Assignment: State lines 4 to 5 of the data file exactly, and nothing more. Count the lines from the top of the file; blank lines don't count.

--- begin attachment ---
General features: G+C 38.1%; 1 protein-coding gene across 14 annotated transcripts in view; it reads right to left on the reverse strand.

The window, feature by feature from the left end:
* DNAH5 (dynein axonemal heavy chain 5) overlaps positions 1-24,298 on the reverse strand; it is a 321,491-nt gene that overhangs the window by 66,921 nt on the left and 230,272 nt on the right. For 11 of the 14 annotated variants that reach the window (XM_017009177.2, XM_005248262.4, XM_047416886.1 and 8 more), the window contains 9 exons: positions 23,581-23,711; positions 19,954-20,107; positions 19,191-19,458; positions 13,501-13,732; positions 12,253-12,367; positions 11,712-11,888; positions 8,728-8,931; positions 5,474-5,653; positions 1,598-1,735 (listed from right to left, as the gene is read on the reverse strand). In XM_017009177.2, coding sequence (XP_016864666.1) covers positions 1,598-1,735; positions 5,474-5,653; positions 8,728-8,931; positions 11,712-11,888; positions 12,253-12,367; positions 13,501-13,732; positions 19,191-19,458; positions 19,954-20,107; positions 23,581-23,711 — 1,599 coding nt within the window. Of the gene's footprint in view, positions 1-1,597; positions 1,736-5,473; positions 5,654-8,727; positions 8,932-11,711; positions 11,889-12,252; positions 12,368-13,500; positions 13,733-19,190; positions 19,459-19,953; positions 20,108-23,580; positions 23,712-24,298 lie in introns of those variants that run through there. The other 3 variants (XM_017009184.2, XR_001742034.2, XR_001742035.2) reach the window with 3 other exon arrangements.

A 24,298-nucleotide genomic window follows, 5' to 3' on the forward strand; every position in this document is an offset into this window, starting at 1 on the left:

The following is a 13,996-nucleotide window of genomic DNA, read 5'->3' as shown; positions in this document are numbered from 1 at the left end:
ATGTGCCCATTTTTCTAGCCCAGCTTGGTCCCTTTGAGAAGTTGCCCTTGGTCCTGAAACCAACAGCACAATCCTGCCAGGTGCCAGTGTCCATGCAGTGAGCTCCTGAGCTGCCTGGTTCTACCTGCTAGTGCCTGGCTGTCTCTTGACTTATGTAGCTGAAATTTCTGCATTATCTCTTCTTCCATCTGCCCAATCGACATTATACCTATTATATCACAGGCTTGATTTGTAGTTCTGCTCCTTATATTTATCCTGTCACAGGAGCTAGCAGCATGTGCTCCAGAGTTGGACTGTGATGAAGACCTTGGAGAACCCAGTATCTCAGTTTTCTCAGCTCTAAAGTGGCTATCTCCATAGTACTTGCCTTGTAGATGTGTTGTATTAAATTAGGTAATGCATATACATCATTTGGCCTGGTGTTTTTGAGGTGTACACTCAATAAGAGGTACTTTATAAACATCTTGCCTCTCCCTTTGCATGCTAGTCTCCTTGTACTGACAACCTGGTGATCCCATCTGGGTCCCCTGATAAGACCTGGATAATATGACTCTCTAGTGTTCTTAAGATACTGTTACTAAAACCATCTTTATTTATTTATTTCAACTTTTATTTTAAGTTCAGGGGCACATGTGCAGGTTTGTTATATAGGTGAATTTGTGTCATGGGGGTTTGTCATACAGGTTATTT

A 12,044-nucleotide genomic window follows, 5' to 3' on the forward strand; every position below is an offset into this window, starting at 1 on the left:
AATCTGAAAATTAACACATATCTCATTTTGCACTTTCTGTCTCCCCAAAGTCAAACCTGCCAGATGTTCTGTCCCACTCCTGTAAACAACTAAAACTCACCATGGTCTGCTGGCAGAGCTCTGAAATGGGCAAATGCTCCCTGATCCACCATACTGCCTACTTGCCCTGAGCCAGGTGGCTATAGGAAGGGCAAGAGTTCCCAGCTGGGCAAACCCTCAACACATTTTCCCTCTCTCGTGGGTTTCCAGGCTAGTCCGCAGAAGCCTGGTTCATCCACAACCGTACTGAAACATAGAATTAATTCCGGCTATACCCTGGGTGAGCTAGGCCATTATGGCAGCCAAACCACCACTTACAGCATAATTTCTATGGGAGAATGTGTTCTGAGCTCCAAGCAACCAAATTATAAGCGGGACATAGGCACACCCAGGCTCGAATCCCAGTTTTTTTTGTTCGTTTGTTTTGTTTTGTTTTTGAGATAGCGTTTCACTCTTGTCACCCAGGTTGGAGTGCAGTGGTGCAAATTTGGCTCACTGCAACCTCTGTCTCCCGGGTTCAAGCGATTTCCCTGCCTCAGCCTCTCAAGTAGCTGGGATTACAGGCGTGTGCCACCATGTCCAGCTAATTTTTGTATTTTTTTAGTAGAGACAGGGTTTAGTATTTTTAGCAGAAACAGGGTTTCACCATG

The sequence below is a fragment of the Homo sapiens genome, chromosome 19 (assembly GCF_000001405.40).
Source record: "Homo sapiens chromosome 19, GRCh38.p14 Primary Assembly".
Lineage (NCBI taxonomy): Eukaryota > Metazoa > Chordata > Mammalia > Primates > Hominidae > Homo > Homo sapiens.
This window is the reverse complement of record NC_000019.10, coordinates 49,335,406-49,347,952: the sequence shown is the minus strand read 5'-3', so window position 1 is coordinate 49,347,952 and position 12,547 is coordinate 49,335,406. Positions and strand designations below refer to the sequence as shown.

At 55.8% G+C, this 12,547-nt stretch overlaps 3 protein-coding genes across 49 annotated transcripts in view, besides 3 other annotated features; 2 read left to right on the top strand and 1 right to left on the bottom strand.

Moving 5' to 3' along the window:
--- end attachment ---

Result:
A 24,298-nucleotide genomic window follows, 5' to 3' on the forward strand; every position in this document is an offset into this window, starting at 1 on the left:

The following is a 13,996-nucleotide window of genomic DNA, read 5'->3' as shown; positions in this document are numbered from 1 at the left end: